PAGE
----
Principal: The outstanding balance of a loan. Also refers to the part of a monthly payment that goes directly to that balance (rather than interest, taxes or insurance.)

Promissory Note: A written promise to repay a loan within the specified time period and conditions.

Purchase and Sale Agreement: A written contract stating the terms and conditions of a sale. Signed by owner and buyer.

Real Estate Settlement Procedures Act: The law requiring lenders to give borrowers notice of closing costs before a sale is made.

Refinance: Paying off one loan with the proceeds of a new loan on the same property.

Rehabilitation Mortgage: A mortgage obtained for renovation or home improvement.

Repayment Plan: A plan arranged between lender and borrower to repay a defaulted loan. Also called relief provisions.

Revolving Liability: The most common revolving liability is a credit card. This is an arrangement that allows a person to borrow against a preapproved line of credit for short-term purposes.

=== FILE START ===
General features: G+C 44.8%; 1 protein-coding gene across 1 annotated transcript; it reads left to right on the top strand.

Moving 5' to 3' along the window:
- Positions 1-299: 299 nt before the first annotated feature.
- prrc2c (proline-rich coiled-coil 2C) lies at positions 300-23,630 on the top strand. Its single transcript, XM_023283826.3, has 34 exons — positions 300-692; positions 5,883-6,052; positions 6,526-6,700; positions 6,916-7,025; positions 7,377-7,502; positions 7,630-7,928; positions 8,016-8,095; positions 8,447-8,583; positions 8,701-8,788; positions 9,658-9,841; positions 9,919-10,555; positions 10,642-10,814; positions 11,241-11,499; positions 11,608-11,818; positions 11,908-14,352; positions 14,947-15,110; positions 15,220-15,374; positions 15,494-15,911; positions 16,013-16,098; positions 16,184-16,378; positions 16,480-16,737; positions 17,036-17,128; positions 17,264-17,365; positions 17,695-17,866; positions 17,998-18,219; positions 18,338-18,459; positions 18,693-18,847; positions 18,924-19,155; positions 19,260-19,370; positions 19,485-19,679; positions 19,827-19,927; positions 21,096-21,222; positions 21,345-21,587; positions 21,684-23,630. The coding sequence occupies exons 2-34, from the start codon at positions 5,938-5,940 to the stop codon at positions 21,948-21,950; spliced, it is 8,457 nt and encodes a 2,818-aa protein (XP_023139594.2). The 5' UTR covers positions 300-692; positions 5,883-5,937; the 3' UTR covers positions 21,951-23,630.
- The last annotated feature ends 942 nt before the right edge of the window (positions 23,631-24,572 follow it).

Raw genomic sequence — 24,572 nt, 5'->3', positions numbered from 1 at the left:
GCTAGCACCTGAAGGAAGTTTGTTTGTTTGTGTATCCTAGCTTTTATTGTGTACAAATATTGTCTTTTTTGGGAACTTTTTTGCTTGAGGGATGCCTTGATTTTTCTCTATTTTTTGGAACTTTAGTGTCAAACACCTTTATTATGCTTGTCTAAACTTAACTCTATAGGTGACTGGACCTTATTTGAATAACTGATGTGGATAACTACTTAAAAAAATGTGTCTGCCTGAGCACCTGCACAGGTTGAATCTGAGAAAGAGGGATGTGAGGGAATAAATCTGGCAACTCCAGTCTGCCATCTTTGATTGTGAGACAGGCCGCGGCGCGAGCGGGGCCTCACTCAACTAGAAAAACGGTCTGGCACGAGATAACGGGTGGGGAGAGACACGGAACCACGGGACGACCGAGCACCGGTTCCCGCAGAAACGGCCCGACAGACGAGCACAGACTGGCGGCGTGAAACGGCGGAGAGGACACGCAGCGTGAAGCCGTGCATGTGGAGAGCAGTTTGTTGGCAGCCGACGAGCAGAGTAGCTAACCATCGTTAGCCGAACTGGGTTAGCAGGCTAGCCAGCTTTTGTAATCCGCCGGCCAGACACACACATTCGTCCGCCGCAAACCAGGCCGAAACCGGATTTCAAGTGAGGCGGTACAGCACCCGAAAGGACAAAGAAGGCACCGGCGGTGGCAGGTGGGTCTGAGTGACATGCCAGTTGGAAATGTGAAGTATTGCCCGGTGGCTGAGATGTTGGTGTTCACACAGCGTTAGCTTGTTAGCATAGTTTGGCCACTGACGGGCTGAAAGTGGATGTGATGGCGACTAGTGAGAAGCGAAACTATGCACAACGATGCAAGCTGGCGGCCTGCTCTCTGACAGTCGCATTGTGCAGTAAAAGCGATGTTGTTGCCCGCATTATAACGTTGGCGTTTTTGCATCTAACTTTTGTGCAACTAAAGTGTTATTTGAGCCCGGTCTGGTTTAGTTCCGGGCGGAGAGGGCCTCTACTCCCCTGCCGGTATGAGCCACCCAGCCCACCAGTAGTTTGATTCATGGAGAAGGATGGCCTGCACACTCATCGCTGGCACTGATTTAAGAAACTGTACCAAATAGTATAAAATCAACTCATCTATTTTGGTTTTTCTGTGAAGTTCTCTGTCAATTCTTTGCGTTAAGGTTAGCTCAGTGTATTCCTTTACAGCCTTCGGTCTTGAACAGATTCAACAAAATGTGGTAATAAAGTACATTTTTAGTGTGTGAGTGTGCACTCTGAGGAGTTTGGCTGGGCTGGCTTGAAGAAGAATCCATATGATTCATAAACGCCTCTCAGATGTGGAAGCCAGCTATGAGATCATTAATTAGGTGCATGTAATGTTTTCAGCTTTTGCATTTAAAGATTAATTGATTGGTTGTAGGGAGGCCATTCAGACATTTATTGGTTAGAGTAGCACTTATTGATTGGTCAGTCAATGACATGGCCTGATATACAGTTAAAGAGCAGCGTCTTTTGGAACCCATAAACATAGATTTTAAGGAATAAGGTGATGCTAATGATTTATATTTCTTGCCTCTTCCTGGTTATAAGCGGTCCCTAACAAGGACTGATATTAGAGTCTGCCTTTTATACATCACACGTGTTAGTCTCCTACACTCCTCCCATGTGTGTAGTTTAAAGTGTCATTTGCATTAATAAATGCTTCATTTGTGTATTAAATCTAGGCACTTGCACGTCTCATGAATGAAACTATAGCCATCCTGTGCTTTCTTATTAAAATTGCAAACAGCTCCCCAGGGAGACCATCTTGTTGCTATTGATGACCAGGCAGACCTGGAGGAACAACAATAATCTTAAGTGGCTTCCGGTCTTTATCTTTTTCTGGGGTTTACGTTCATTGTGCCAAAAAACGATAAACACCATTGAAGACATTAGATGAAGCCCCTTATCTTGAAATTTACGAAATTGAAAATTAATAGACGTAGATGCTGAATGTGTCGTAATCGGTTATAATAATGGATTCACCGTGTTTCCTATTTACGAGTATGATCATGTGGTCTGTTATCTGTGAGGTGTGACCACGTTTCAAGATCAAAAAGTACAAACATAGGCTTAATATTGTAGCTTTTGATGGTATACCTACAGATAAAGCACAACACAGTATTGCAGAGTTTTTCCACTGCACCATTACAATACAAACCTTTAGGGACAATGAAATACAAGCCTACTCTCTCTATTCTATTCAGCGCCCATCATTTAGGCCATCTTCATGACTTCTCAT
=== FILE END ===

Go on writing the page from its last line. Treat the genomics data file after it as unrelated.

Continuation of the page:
Second Mortgage: A mortgage that has a second, subordinate lien.

Secured Loan: A collateral-backed loan.

Survey: A map showing the legal boundaries of a property as well as manmade or natural physical features.

Title: The legal document stating a person’s ownership or right to a property.

Total Expense Ratio: Total obligations as a percentage of gross monthly income, including housing expenses and other debts.

Transfer Tax: State and other taxes owed when a title is passed on to a new owner.

Trustee: A person who legally controls someone else’s property for their benefit.

Truth-In-Lending: A federal law requiring lenders to disclose the full terms and conditions of a mortgage, and all charges included, in writing.

Underwriting: The analysis of a borrower’s credit, and the property’s fair market value, to determine the risk involved for the lender.

Unsecured Loan: A loan that is not backed by collateral.